I am the light of the world. Whoever follows me will never walk in darkness, but will have the light of life. Jesus is seen again claiming to be Light of the World in John 9:5. During the miracle of Healing the Blind at Birth, He rightly says: “When I am in the world, I am the Light of the World”.
 While a tunnel is evocative of the dark evils and troubles of this world, light, as is portrayed in the distance, is symbolic  of holiness, goodness, knowledge, wisdom, hope, and  
a way out of darkness and difficulties. To deny the presence of this light is to deny the ever-presence of the Christ,  the healing solution to every human problem. The full armor of God, the breast plate of righteousness, the shield of faith, the helmet of salvation, and the sword of the Spirit, are, in totality, a summation and derivative of the weapon of Light, the antidote for the spiritual forces of wickedness. This work, measuring, 60 inches (152.4 cm)  by 84 inches (213.36), was done in oil on a stretched canvas. I work  in oil colors because it is ductile, slow drying, and has the widest range of hues possible.  As with several other of my works, I tried to shun overt abstractions and pure realism while embracing elements from both genres to enhance comprehension.

Spiritual Truths in "Light and the Tunnel"

Light and darkness is an antithesis that has symbolic meaning and is essential to understanding spiritual truths. The walk in the tunnel as may be seen in my artwork, while being expressive of Ephesians 6:10-20, is equally denotative of   John 12:35 which says,  “Walk while you have the light, before darkness over takes you. Whoever walks in the dark does not know where they are going”. In theology, divine light, otherwise referred to as  divine radiance, is 
an aspect of divine presence, or specifically an unknown and mysterious ability of angels or human beings to express themselves communicatively through spiritual means, rather than through physical capacities. This informs the reason why angels manifest themselves spiritually rather than physically considering that the struggles are not against flesh and blood.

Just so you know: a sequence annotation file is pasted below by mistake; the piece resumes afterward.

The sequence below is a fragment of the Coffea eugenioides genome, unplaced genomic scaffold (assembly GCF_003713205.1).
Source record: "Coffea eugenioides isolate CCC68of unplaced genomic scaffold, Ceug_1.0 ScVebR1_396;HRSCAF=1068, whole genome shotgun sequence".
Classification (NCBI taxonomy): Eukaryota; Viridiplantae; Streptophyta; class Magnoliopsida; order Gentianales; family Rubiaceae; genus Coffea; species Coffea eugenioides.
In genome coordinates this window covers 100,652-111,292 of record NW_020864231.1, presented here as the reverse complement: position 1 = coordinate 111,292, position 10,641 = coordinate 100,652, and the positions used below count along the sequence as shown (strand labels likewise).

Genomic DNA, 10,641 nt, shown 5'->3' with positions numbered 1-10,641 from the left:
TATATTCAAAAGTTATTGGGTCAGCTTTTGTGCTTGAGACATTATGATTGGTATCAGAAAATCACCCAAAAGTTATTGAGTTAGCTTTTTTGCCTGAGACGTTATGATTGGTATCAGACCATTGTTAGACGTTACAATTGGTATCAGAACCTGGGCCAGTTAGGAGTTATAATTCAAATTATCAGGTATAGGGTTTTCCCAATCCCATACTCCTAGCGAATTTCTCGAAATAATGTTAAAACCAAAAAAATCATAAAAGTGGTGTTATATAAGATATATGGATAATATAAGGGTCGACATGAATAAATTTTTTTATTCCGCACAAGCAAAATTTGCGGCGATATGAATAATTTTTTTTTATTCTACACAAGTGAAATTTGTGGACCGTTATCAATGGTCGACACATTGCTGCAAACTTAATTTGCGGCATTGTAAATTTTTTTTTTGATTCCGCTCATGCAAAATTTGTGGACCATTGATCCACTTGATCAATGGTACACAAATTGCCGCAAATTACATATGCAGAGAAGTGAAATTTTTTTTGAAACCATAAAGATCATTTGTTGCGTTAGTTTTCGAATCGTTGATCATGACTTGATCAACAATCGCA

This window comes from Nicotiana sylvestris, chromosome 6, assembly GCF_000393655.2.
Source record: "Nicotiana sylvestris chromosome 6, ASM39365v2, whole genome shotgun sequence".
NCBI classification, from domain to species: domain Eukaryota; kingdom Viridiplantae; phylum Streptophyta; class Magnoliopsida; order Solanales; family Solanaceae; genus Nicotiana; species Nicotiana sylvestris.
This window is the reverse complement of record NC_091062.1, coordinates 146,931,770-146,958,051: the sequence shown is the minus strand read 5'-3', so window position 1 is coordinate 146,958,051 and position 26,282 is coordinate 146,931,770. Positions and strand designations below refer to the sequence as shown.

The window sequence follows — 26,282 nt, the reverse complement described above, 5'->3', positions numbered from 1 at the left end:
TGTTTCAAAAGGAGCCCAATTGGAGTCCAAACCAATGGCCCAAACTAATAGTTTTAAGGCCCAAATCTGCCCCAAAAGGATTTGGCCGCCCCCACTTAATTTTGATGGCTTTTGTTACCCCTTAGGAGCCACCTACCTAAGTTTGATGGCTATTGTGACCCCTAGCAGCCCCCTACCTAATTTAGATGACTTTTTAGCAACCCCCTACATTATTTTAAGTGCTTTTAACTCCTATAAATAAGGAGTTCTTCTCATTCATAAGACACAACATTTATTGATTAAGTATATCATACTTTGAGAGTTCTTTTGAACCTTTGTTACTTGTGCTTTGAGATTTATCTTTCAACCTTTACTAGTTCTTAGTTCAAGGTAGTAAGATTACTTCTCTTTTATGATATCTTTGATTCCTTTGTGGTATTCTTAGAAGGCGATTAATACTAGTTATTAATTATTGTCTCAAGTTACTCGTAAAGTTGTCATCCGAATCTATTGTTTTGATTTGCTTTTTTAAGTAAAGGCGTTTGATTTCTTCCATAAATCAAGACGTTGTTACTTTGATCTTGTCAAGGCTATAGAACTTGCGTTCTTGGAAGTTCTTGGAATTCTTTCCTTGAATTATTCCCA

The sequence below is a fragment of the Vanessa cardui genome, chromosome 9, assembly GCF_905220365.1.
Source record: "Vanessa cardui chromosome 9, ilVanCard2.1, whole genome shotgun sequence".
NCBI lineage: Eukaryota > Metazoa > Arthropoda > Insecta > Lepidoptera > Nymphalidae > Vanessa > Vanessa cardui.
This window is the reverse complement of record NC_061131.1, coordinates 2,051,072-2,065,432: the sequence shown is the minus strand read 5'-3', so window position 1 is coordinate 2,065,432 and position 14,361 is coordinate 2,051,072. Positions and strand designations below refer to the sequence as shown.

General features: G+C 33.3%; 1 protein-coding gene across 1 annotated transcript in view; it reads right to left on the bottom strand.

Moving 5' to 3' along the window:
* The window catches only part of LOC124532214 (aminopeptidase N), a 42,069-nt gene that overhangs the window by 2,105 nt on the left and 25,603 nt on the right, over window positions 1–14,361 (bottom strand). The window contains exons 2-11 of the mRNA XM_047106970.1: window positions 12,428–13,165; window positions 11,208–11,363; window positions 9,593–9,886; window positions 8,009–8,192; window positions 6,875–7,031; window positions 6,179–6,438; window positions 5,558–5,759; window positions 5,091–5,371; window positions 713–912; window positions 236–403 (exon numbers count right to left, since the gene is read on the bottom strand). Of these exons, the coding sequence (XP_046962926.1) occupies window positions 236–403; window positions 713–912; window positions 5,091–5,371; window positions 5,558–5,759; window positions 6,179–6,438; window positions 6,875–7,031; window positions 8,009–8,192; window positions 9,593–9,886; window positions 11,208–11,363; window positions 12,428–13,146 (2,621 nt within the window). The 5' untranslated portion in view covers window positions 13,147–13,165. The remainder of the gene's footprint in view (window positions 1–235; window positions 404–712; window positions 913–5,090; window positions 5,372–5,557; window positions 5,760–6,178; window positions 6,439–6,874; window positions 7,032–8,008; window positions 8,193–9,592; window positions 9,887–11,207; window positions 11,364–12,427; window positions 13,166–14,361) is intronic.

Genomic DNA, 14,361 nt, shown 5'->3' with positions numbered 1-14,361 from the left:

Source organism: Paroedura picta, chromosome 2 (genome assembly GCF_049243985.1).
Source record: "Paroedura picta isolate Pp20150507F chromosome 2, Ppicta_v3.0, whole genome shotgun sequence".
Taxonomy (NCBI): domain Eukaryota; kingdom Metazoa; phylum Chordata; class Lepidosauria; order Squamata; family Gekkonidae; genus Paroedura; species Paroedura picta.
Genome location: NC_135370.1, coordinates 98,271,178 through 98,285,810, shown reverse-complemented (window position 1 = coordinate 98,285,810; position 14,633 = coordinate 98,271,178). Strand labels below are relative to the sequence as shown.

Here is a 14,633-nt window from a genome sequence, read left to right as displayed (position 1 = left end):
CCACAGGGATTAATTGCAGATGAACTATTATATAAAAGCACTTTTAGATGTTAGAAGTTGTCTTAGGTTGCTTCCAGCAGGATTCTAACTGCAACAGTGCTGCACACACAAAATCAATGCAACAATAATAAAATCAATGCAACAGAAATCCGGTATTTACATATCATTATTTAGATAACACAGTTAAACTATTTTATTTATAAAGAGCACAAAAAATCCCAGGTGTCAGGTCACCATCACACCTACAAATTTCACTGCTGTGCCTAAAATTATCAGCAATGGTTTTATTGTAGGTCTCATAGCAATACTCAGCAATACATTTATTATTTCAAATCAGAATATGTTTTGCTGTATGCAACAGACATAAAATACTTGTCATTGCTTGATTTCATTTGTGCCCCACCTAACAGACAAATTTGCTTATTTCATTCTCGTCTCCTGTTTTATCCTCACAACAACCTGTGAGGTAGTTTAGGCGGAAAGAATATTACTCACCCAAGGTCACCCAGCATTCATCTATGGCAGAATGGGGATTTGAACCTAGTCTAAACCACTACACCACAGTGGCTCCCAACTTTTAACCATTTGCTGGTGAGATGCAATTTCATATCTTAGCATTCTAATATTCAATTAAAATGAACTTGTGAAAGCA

My Leadership and Humanitarian Motivations

My passion for capturing human passion with paint began over 45 yrs ago. I had a strong desire to do something humanitarian and self gratifying, and to serve with my talents, particularly on matters that hinge on leadership and spiritualism.  I am encouraged to paint by the urge to evoke critical thoughts on humanity, leadership,  and spiritual awareness in a world redolent with natural and man-made crises. I have christened my art  “The Emergency Room Art”  because I believe that hope and leadership centered works of art are so exigent in our present time that a work of art that does not strive after these, today, could be deemed a waste of time.
My  artworks are mainly in oil. They carry fluid, recurring patterns that are considered abstracted derivatives of reality.  Oftentimes, these patterns are seen to  morph onto more recognizably realistic forms. Though sometimes I am not able to always achieve this, I shun overt abstractions and pure realism while embracing elements from both genres to enhance comprehension. I work mainly in oil colors because it is ductile, slow drying, and has the widest range of hues possible.